Bohumil Elias Sr.
Bohumil Elias Sr. (1937-2005) was a leading figure of the 20th-century Czech studio glass establishment. His versatile and original work was also renowned internationally as a unique artist and respected in the world of art and sculpture. Elias exhibited his works in some of the most important museums and galleries in the world.
Elias’s studied at the Secondary Applied Arts School of Glassmaking in Železný Brod a town in the Czech Republic. Elias studied there from 1957 until 1963 under the guidance of Professor Josef Kaplický where he worked on monumental painting and glass pieces at the Prague Academy of Art and design. Elias had time to develop his paint perception and personal style of working with colour which had been dynamic. At the same time however his orientation towards glass became more pronounced and the mutual connection between these two artistic fields would subsequently form the definitive basis of Elias’s artistic expression.
In 1975 he was commissioned to produce very special windows for the Gothic Church of the Virgin Mary in Dobříš,near Prague. Elias was the first to use the principle of horizontal layering of forms cut out of a single sheet of glass. He applied this visually effective means of working with glass in a series of monumental projects for architectural pieces. At this time he also layered glass plates which became his trademark and the expression of free glass sculptures. These sculptures were initially based on the interplay of plastic forms modelled by the fragmented refraction of light at the edges.
From the early 1990s he began using paint on the individual layers of glass in order to create the illusion of deep inner spaces in the block of material. He reduced his shapes to simple cylinders and prisms, modifying and cutting. Using this technique he created objects reminiscent of steel sculptures.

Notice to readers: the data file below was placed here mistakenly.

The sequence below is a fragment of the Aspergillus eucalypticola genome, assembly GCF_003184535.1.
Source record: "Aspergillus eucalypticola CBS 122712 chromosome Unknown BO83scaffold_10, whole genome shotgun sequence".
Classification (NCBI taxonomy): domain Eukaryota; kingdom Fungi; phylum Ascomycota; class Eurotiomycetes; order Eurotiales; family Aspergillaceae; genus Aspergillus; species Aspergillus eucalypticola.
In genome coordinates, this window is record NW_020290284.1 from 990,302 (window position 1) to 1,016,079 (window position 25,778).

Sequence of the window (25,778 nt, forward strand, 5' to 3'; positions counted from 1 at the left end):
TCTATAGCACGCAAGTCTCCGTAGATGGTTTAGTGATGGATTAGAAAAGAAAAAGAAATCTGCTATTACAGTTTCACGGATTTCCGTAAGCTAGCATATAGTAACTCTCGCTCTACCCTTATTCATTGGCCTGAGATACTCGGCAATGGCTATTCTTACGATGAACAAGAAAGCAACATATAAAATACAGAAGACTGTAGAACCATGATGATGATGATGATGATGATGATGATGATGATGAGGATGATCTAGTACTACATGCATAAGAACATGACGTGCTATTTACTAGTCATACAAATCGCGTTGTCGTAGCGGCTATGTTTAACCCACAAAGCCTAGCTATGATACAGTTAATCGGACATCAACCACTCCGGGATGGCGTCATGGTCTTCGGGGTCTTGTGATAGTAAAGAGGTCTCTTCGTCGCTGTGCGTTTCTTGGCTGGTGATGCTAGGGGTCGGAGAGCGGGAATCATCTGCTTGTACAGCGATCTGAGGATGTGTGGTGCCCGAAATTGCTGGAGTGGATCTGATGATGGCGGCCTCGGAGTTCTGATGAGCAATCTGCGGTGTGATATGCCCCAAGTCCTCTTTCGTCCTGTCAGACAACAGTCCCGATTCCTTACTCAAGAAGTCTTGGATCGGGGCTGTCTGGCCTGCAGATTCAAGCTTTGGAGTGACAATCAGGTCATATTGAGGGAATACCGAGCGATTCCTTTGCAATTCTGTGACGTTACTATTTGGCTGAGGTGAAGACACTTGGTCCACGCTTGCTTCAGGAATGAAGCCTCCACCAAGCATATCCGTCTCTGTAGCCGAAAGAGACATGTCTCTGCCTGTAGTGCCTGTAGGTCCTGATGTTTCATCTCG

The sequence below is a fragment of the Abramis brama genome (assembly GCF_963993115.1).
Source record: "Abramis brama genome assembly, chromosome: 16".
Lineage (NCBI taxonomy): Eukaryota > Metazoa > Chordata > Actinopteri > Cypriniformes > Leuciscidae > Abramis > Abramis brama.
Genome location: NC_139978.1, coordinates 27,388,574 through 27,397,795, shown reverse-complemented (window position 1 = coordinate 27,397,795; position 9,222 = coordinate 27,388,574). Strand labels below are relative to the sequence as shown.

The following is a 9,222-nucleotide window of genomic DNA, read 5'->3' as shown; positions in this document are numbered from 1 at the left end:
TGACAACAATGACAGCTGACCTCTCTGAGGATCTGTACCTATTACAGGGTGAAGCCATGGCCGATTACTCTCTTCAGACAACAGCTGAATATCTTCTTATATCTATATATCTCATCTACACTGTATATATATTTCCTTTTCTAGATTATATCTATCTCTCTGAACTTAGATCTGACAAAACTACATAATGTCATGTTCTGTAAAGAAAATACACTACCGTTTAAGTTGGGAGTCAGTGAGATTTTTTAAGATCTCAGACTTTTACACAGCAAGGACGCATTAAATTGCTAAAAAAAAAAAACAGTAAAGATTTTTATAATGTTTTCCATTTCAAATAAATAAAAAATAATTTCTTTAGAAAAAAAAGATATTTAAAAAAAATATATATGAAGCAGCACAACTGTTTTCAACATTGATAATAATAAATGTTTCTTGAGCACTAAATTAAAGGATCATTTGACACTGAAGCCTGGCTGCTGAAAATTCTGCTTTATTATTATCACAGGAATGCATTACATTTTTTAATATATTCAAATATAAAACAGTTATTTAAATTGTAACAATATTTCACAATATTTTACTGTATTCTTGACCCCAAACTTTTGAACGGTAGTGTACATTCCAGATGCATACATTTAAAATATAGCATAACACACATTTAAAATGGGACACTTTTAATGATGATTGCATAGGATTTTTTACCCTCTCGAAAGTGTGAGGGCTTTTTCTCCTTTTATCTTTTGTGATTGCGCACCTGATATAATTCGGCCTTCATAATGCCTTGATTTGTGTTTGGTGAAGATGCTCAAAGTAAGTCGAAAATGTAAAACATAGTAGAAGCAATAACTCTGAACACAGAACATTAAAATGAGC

Painting on the formed pieces which unified the basis of Elias’s artistic personality, which was parallel to his glass sculpture. Both artistic paths merged into a new form when Elias had the opportunity to apply his dramatic painting on blown hollow glass forms.
The glass shapes became the bearer of painted compositions that drew on the entire diversity of Elias’s original expression. Glass enabled paint to span space, imbuing it with a magical play of light in the form of translucent paint layers and allowing it to develop three-dimensionally into imaginative spaces beyond the reality of the object itself.
Elias’s rewarding artistic career which lasted over forty years came to an abrupt and sudden end upon his death, just at the moment when his renowned intense enthusiasm was creating new forms of work.
His sculptures and paintings remain in dozens of collections, both public and private all over the world. Elias was an exceptionally inventive and independent artist of international significance and importance.